It is January and it is as if someone hit rewind on the holiday season. Presents lovingly wrapped have now been hastily returned to some semblance of their original appearance and have been forgotten in the car until finally returned for a refund. Old school shoppers will shoot first and ask questions later in their approach to seeking a refund. As for those who concern themselves with or find themselves up against retail red tape, it cannot hurt to be aware of what the law actually says in these matters.
First up is the “Cooling-Off Rule,” which is one instance where the Federal Government chimes in for certain types of sales; specifically sales made at your home, workplace or dormitory or at a seller’s temporary location. For example, like those house gatherings where someone comes to your home to sell something. While it is a good business practice to accept returns for defective goods, consumers and merchants should be aware of the Cooling-Off Rule. The Cooling-Off Rule provides that the customer has three days to return items $25.00 or more. You have until midnight of the third day to exercise the right. Sounds simple, right? Wait until you hear the exceptions where the rule does not apply:
- under $25.00 for sales made at your home; under $130.00 for sales made at temporary locations;
- for goods or services not primarily intended for personal, family or household purposes. (The Rule applies to courses of instruction or training.);
- made entirely online, or by mail or telephone;
- the result of prior negotiations at the seller’s permanent place of business where the goods are sold regularly;
- needed to meet an emergency;
- made as part of your request for the seller to do repairs or maintenance on your personal property (purchases made beyond the maintenance or repair request are covered).
Also exempt from the Cooling-Off Rule are sales that involve:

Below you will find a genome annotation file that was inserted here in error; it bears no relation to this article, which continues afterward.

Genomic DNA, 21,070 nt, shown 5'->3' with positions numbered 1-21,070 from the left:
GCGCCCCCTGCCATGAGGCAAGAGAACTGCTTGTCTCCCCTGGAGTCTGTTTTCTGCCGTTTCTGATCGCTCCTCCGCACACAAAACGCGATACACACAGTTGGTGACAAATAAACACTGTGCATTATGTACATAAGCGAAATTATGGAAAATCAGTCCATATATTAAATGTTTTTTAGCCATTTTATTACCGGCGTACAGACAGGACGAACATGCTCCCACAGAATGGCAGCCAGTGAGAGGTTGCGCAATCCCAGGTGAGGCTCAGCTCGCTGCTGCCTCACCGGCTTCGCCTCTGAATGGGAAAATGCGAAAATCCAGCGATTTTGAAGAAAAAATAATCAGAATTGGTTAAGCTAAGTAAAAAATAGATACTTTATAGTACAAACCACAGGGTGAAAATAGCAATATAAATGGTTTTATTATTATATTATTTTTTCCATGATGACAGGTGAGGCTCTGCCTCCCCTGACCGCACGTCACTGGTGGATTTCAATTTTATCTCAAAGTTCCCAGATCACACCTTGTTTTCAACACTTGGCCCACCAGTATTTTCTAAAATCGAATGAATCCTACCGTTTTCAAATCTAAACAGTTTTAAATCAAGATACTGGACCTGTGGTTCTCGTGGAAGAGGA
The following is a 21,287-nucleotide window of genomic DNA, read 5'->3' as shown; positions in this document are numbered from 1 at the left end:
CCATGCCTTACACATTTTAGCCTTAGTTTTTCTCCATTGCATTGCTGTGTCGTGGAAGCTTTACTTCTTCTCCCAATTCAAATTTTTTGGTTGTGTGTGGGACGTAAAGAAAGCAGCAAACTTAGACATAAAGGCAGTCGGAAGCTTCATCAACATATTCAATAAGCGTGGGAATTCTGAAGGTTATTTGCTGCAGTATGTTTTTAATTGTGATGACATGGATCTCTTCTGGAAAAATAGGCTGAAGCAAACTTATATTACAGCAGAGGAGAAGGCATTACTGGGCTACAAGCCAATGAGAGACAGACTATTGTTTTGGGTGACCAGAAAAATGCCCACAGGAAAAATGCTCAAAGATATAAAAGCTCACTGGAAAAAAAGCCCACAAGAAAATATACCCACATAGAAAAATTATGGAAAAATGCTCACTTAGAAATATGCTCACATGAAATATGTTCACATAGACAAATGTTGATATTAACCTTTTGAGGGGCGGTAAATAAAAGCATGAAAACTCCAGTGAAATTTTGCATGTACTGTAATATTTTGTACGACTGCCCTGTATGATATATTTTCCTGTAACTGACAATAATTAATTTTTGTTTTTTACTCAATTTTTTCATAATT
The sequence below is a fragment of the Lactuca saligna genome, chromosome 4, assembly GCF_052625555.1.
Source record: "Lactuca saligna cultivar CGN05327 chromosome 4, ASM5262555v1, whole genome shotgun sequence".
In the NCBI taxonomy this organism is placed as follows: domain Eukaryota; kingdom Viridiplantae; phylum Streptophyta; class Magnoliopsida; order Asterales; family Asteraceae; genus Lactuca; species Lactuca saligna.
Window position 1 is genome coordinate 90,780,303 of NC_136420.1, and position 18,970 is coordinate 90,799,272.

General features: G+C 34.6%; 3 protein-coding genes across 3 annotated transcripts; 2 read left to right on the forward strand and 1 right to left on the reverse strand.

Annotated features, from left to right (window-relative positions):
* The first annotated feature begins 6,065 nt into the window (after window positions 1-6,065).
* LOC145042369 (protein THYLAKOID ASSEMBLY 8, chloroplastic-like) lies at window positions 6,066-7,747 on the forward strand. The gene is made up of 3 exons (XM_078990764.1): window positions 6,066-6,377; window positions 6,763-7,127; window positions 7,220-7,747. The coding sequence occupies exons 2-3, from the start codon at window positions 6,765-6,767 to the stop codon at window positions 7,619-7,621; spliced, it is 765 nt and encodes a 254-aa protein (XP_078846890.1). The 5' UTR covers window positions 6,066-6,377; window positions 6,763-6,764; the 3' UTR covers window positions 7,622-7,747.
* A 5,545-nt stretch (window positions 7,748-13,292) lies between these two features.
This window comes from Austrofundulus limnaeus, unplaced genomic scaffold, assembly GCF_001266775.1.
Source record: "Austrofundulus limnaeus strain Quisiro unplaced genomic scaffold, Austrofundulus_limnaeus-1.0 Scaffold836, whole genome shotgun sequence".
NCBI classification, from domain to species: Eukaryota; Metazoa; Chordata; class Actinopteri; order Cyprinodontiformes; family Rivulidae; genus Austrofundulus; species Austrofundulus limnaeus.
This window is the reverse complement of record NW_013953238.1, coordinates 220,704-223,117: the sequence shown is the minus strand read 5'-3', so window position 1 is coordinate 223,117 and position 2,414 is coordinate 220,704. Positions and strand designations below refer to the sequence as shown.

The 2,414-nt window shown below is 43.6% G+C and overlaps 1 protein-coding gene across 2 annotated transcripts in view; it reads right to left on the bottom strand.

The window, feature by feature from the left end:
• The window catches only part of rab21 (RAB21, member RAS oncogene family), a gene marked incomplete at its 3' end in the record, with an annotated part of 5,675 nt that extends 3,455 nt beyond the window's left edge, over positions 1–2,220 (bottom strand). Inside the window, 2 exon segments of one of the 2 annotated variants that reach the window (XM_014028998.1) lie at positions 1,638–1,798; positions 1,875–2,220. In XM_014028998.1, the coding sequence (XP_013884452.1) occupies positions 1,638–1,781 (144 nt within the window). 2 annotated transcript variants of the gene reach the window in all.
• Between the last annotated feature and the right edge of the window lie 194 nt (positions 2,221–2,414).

- real estate, insurance, or securities;
- automobiles, vans, trucks, or other motor vehicles sold at temporary locations if the seller has at least one permanent place of business;
- arts or crafts sold at fairs or places like shopping malls, civic centers, and schools.
Many states, including New Jersey, have adopted Cooling-Off legislation and it is important to know your rights. It goes without saying that the more of a paper trail you have, the better off you are — Receipts, gift receipts, contracts, etc., are always helpful.
It should come as no surprise that we are spoiled for options should we run into any problems during this season of returns. Depending on the details of the transaction, you have certain rights as a consumer.
For more information regarding consumer law, contact the Law Office of H. Benjamin Sharlin LLC for an initial free consultation. The Law Office of H. Benjamin Sharlin LLC is owned and operated by H. Benjamin Sharlin and serves all of Mercer County, New Jersey and the surrounding areas. Mr. Sharlin is a bilingual Spanish-speaking attorney who vigorously represents the interests of all his clients.
Please be advised that this blog is for informational purposes only, is not legal advice and does not create an attorney-client relationship.
The Law Office of H. Benjamin Sharlin LLC
is owned and operated by H. Benjamin Sharlin and serves all of Mercer County, New Jersey and the surrounding areas. Mr. Sharlin is a bilingual Spanish-speaking attorney who vigorously represents the interests of all his clients.
Call (609) 585-0606 or click the button below to schedule an appointment